Springfield, Massachusetts implements trick-or-treating ban

Northeast

SPRINGFIELD, Mass. (NewsNation Now) — Springfield, Massachusetts joins Los Angeles County in restricting Halloween celebrations. There will be no door-to-door trick-or-treating this year due to ongoing coronavirus concerns.

Mayor Domenic Sarno said he, along with Health and Human Services Commissioner Helen Caulton and the Board of Public Health all came to an agreement to make the decision to prohibit the popular Halloween activity.

The City of Springfield said they are making this announcement as early as possible to give families and organizations enough time to plan safe Halloween events that won’t contribute to the spread of COVID-19. 

“We have all worked so hard to continue to defeat this COVID-19 Coronavirus pandemic by currently being designated a ‘green zone’, we just don’t want to go backwards.  We must continue to be smart and safe in order to continue to build public, consumer, and business confidence.” 

SPRINGFIELD MAYOR DOMENIC SARNO AND HHS COMMISSIONER CAULTON-HARRIS

NewsNation affiliate WWLP spoke with one parent who said he feels sorry for the kids missing out on the Halloween festivities, and wish there were better alternatives.

“It would have been something good and positive for the kids because of the year they are having with not being able to play sports and not being able to have school with all of the remote learning and everything of the sort,” said Carlos Sosa of Granby. “It’s just really a shame.”

Here’s a list Halloween regulations in the of City of Springfield:

Not Permitted:

  • Door-to-door trick or treating is not allowed because it can be very difficult to maintain proper social distancing on porches and at front doors. It is also important to protect the health of the public and of persons who are isolated or quarantined. 

Not Recommended:

  • “Trick or treating” events where children go from car to car instead of door to door to receive treats are not recommended 
  • Gatherings or parties with non-household members are not recommended even if they are conducted outdoors.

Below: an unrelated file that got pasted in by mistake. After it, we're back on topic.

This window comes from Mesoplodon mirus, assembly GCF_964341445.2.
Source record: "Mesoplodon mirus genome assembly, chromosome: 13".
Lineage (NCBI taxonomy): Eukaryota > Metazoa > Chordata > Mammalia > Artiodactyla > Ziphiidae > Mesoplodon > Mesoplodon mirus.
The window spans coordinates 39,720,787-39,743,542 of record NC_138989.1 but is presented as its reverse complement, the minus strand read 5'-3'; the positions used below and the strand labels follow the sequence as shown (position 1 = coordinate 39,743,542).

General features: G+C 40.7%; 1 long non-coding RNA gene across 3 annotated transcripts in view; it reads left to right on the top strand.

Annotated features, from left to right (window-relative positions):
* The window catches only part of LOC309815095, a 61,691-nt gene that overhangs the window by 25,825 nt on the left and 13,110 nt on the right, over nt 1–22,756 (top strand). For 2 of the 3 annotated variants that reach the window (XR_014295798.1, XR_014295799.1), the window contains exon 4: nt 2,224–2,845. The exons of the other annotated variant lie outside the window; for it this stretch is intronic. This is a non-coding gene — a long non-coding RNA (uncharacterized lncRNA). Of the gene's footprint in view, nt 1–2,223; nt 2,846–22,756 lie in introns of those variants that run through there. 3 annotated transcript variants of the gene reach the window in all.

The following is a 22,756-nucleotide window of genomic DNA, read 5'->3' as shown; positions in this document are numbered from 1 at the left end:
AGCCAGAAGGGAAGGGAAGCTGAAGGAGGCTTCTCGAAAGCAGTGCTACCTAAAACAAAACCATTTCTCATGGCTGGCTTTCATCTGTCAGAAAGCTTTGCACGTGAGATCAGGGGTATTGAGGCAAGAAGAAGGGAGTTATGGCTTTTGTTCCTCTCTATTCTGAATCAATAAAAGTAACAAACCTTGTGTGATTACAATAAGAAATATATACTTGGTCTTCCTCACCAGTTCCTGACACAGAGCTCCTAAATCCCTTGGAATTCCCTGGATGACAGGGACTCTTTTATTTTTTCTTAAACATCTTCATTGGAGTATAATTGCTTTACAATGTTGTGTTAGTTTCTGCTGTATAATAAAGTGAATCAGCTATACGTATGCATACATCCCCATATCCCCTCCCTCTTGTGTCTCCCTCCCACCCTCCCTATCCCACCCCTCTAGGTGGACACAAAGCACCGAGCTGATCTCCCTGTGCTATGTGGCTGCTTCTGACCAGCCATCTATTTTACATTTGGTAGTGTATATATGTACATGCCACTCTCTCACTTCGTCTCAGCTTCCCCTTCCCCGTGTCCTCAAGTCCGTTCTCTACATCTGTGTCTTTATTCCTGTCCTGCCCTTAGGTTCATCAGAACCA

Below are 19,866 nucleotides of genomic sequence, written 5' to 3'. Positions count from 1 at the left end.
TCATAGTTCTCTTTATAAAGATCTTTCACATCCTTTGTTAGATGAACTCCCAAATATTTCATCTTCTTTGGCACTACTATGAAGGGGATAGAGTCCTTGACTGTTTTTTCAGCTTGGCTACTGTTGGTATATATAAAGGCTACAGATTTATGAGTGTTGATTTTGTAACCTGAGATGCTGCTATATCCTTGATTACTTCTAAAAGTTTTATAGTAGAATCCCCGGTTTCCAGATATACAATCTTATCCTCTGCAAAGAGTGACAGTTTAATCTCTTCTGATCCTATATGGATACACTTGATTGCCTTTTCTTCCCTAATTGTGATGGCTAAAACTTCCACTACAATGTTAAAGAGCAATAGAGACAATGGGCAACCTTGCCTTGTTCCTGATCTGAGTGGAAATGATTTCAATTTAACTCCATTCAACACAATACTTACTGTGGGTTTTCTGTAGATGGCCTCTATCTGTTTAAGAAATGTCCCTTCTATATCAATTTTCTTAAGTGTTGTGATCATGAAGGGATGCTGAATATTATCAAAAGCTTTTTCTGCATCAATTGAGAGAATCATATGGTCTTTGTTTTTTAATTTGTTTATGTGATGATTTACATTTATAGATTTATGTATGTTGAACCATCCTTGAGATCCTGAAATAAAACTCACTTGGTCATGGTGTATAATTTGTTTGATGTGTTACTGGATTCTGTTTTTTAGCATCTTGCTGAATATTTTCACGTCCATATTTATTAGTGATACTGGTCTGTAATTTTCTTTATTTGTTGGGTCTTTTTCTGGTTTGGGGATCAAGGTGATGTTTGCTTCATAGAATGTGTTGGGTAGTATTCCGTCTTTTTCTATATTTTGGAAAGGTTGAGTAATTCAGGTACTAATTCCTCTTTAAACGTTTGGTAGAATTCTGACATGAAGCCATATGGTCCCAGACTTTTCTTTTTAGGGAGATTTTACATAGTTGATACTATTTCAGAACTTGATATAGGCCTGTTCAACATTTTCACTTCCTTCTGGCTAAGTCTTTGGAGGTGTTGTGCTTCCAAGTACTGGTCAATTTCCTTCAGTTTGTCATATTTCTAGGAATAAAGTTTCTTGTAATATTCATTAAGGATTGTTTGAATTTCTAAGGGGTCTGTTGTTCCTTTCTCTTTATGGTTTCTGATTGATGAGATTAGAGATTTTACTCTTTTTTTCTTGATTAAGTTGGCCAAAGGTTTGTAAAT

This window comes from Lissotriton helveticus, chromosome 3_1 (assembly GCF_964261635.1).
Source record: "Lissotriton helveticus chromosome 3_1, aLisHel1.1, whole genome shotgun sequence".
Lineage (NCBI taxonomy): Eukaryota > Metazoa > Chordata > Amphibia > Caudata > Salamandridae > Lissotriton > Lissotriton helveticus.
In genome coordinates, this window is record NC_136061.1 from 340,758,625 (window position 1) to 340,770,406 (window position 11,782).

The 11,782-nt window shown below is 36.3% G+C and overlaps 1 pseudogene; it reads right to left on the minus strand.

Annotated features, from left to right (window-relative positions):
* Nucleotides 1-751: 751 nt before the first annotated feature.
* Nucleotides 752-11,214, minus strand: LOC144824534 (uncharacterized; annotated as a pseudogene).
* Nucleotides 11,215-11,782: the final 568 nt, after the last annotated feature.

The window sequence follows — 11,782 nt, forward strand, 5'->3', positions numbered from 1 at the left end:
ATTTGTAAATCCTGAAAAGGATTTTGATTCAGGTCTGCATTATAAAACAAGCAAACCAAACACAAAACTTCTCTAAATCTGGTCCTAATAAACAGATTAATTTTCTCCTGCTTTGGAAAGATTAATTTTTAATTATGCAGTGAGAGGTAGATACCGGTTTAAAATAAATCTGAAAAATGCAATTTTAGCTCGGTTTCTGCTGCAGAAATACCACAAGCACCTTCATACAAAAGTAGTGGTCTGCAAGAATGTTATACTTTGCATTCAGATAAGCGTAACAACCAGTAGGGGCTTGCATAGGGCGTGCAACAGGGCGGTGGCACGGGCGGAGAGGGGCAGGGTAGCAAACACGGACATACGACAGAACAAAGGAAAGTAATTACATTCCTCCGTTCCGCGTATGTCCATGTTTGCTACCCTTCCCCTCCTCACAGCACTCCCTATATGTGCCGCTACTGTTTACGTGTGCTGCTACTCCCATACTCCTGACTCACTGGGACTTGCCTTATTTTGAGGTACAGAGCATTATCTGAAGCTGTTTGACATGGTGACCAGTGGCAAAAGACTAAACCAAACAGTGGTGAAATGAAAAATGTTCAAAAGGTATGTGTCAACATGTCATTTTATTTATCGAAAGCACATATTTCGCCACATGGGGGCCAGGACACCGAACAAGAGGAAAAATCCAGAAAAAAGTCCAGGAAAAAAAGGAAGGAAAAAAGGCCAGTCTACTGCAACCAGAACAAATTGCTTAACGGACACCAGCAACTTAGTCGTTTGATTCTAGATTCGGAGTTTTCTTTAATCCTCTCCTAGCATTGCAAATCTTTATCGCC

• Carnivals, festivals, live entertainments, and haunted house attractions are not recommended. 

Permitted:

  • Online parties/contest (e.g. costumes or pumpkin carving). 
  • Car parades that comply with public health guidance for vehicle-based parades. 
  • Drive-by events or contests where individuals dress up or decorate their vehicles and drive-by “judges” that are appropriately physically distanced. 
  • Drive through events where individuals remain in their vehicles and drive through an area with Halloween displays. 
  • Drive-in events where individuals receive a treat bag (limited to commercially packaged non-perishable treats) or take away item from an organizer while the participants remain in their vehicle. 

Personal Protection Measures: 

  • Wear a cloth face covering when outside your home and around others that are not part of your household. 
  • Avoid confined spaces — actively stay away from indoor spaces that do not allow for easy distancing of at least 6 feet between you and others. 
  • Avoid close contact – Stay at least 6 feet away from all other people who are not part of your own household, especially while talking, eating, drinking and singing. 
  • Wash or sanitize your hands often. 
  • Clean frequently touched items regularly. 
  • If you are sick, or you been in contact with someone who is sick with COVID-19 or has symptoms of COVID-19 stay home, and away from others. 

Earlier this week Los Angeles County rolled back its trick-or-treating guidelines from “not permitted” to the “not recommended.” “Trunk-or-treating” events where children go from car to car instead of door to door also moved into the not recommended category.

It is unclear if more cities will adopt this policy during the holiday season.

NewsNation affiliate WWLP contributed to this report.

© 1998 - 2020 Nexstar Inc. | All Rights Reserved.